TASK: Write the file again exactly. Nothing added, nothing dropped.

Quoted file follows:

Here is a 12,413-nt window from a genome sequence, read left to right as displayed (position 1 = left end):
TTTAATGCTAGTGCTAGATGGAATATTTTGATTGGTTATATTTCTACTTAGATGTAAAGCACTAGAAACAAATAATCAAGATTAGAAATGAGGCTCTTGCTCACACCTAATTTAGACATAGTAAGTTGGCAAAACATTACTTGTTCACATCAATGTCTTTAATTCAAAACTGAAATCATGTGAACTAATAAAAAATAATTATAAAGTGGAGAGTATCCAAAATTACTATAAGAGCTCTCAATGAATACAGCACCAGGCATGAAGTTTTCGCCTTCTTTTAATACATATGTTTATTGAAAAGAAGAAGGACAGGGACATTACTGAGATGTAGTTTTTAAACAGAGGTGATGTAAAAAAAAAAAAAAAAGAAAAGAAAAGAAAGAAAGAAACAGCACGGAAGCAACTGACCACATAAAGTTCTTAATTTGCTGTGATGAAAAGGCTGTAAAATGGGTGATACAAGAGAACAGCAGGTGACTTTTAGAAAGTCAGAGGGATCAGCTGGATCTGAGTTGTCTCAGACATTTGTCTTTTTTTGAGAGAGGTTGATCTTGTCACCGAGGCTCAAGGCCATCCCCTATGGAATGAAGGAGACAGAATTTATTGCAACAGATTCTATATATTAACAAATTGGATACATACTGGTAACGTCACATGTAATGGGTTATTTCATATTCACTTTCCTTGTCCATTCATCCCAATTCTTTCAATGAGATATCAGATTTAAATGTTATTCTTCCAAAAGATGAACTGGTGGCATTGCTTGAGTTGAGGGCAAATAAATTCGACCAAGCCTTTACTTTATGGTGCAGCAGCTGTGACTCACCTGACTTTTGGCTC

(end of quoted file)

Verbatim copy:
Here is a 12,413-nt window from a genome sequence, read left to right as displayed (position 1 = left end):
TTTAATGCTAGTGCTAGATGGAATATTTTGATTGGTTATATTTCTACTTAGATGTAAAGCACTAGAAACAAATAATCAAGATTAGAAATGAGGCTCTTGCTCACACCTAATTTAGACATAGTAAGTTGGCAAAACATTACTTGTTCACATCAATGTCTTTAATTCAAAACTGAAATCATGTGAACTAATAAAAAATAATTATAAAGTGGAGAGTATCCAAAATTACTATAAGAGCTCTCAATGAATACAGCACCAGGCATGAAGTTTTCGCCTTCTTTTAATACATATGTTTATTGAAAAGAAGAAGGACAGGGACATTACTGAGATGTAGTTTTTAAACAGAGGTGATGTAAAAAAAAAAAAAAAAGAAAAGAAAAGAAAGAAAGAAACAGCACGGAAGCAACTGACCACATAAAGTTCTTAATTTGCTGTGATGAAAAGGCTGTAAAATGGGTGATACAAGAGAACAGCAGGTGACTTTTAGAAAGTCAGAGGGATCAGCTGGATCTGAGTTGTCTCAGACATTTGTCTTTTTTTGAGAGAGGTTGATCTTGTCACCGAGGCTCAAGGCCATCCCCTATGGAATGAAGGAGACAGAATTTATTGCAACAGATTCTATATATTAACAAATTGGATACATACTGGTAACGTCACATGTAATGGGTTATTTCATATTCACTTTCCTTGTCCATTCATCCCAATTCTTTCAATGAGATATCAGATTTAAATGTTATTCTTCCAAAAGATGAACTGGTGGCATTGCTTGAGTTGAGGGCAAATAAATTCGACCAAGCCTTTACTTTATGGTGCAGCAGCTGTGACTCACCTGACTTTTGGCTC